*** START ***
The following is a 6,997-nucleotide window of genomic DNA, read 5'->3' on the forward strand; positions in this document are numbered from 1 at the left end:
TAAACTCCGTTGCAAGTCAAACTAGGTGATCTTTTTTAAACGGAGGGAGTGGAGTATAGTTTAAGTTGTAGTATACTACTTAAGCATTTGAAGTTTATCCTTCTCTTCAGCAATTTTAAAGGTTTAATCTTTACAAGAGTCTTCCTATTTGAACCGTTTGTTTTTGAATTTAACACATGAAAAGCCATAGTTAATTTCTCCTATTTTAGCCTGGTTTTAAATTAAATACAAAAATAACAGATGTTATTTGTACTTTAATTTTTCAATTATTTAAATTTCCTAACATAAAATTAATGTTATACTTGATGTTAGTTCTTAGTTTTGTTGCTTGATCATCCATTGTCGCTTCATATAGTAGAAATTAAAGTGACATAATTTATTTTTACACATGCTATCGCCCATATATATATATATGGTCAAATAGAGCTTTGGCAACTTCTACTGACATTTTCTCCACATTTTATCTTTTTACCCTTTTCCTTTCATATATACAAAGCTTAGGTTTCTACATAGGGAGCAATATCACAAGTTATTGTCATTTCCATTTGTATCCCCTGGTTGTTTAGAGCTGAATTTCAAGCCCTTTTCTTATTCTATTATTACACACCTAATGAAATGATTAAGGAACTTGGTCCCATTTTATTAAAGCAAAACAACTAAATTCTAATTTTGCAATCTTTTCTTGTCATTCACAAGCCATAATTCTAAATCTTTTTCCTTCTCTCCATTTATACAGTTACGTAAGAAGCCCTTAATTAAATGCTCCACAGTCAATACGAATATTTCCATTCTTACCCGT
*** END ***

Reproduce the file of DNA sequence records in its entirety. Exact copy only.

The following is a 6,997-nucleotide window of genomic DNA, read 5'->3' on the forward strand; positions in this document are numbered from 1 at the left end:
TAAACTCCGTTGCAAGTCAAACTAGGTGATCTTTTTTAAACGGAGGGAGTGGAGTATAGTTTAAGTTGTAGTATACTACTTAAGCATTTGAAGTTTATCCTTCTCTTCAGCAATTTTAAAGGTTTAATCTTTACAAGAGTCTTCCTATTTGAACCGTTTGTTTTTGAATTTAACACATGAAAAGCCATAGTTAATTTCTCCTATTTTAGCCTGGTTTTAAATTAAATACAAAAATAACAGATGTTATTTGTACTTTAATTTTTCAATTATTTAAATTTCCTAACATAAAATTAATGTTATACTTGATGTTAGTTCTTAGTTTTGTTGCTTGATCATCCATTGTCGCTTCATATAGTAGAAATTAAAGTGACATAATTTATTTTTACACATGCTATCGCCCATATATATATATATGGTCAAATAGAGCTTTGGCAACTTCTACTGACATTTTCTCCACATTTTATCTTTTTACCCTTTTCCTTTCATATATACAAAGCTTAGGTTTCTACATAGGGAGCAATATCACAAGTTATTGTCATTTCCATTTGTATCCCCTGGTTGTTTAGAGCTGAATTTCAAGCCCTTTTCTTATTCTATTATTACACACCTAATGAAATGATTAAGGAACTTGGTCCCATTTTATTAAAGCAAAACAACTAAATTCTAATTTTGCAATCTTTTCTTGTCATTCACAAGCCATAATTCTAAATCTTTTTCCTTCTCTCCATTTATACAGTTACGTAAGAAGCCCTTAATTAAATGCTCCACAGTCAATACGAATATTTCCATTCTTACCCGT